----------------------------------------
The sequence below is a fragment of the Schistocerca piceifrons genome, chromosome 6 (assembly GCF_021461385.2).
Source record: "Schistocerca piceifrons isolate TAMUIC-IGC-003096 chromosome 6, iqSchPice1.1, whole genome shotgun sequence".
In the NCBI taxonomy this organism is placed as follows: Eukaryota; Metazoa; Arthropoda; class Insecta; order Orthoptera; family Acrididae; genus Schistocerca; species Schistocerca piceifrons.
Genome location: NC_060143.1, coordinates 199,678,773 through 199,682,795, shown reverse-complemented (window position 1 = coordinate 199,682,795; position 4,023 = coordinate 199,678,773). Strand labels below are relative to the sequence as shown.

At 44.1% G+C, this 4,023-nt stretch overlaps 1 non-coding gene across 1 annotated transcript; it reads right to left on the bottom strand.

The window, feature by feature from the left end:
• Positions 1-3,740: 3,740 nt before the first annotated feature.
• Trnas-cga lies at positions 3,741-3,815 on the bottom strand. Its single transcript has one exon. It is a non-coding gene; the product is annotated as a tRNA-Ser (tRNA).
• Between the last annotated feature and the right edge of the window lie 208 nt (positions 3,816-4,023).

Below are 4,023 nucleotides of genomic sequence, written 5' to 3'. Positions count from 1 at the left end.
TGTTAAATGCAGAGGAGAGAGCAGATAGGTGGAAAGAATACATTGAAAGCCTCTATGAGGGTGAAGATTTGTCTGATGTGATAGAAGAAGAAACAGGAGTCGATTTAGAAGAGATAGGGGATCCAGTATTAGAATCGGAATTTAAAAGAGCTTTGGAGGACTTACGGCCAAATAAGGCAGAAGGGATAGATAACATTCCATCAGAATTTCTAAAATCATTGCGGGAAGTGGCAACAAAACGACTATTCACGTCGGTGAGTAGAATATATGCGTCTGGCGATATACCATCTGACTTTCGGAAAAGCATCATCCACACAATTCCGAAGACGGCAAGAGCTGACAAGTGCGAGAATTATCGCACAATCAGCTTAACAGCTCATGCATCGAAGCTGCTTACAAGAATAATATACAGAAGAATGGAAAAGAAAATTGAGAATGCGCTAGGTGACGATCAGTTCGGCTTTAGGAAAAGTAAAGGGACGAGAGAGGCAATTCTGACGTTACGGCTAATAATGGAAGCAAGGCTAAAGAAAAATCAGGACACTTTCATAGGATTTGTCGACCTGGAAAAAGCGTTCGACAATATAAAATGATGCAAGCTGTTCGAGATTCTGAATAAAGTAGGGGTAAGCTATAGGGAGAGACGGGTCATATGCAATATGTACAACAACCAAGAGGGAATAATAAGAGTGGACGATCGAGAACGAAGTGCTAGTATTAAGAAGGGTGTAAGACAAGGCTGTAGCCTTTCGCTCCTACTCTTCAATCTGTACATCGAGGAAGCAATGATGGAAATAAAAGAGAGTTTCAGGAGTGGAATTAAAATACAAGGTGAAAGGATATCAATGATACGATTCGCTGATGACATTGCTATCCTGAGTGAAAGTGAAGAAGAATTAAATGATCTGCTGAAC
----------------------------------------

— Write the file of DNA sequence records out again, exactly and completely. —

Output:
The sequence below is a fragment of the Schistocerca piceifrons genome, chromosome 6 (assembly GCF_021461385.2).
Source record: "Schistocerca piceifrons isolate TAMUIC-IGC-003096 chromosome 6, iqSchPice1.1, whole genome shotgun sequence".
In the NCBI taxonomy this organism is placed as follows: Eukaryota; Metazoa; Arthropoda; class Insecta; order Orthoptera; family Acrididae; genus Schistocerca; species Schistocerca piceifrons.
Genome location: NC_060143.1, coordinates 199,678,773 through 199,682,795, shown reverse-complemented (window position 1 = coordinate 199,682,795; position 4,023 = coordinate 199,678,773). Strand labels below are relative to the sequence as shown.

At 44.1% G+C, this 4,023-nt stretch overlaps 1 non-coding gene across 1 annotated transcript; it reads right to left on the bottom strand.

The window, feature by feature from the left end:
• Positions 1-3,740: 3,740 nt before the first annotated feature.
• Trnas-cga lies at positions 3,741-3,815 on the bottom strand. Its single transcript has one exon. It is a non-coding gene; the product is annotated as a tRNA-Ser (tRNA).
• Between the last annotated feature and the right edge of the window lie 208 nt (positions 3,816-4,023).

Below are 4,023 nucleotides of genomic sequence, written 5' to 3'. Positions count from 1 at the left end.
TGTTAAATGCAGAGGAGAGAGCAGATAGGTGGAAAGAATACATTGAAAGCCTCTATGAGGGTGAAGATTTGTCTGATGTGATAGAAGAAGAAACAGGAGTCGATTTAGAAGAGATAGGGGATCCAGTATTAGAATCGGAATTTAAAAGAGCTTTGGAGGACTTACGGCCAAATAAGGCAGAAGGGATAGATAACATTCCATCAGAATTTCTAAAATCATTGCGGGAAGTGGCAACAAAACGACTATTCACGTCGGTGAGTAGAATATATGCGTCTGGCGATATACCATCTGACTTTCGGAAAAGCATCATCCACACAATTCCGAAGACGGCAAGAGCTGACAAGTGCGAGAATTATCGCACAATCAGCTTAACAGCTCATGCATCGAAGCTGCTTACAAGAATAATATACAGAAGAATGGAAAAGAAAATTGAGAATGCGCTAGGTGACGATCAGTTCGGCTTTAGGAAAAGTAAAGGGACGAGAGAGGCAATTCTGACGTTACGGCTAATAATGGAAGCAAGGCTAAAGAAAAATCAGGACACTTTCATAGGATTTGTCGACCTGGAAAAAGCGTTCGACAATATAAAATGATGCAAGCTGTTCGAGATTCTGAATAAAGTAGGGGTAAGCTATAGGGAGAGACGGGTCATATGCAATATGTACAACAACCAAGAGGGAATAATAAGAGTGGACGATCGAGAACGAAGTGCTAGTATTAAGAAGGGTGTAAGACAAGGCTGTAGCCTTTCGCTCCTACTCTTCAATCTGTACATCGAGGAAGCAATGATGGAAATAAAAGAGAGTTTCAGGAGTGGAATTAAAATACAAGGTGAAAGGATATCAATGATACGATTCGCTGATGACATTGCTATCCTGAGTGAAAGTGAAGAAGAATTAAATGATCTGCTGAAC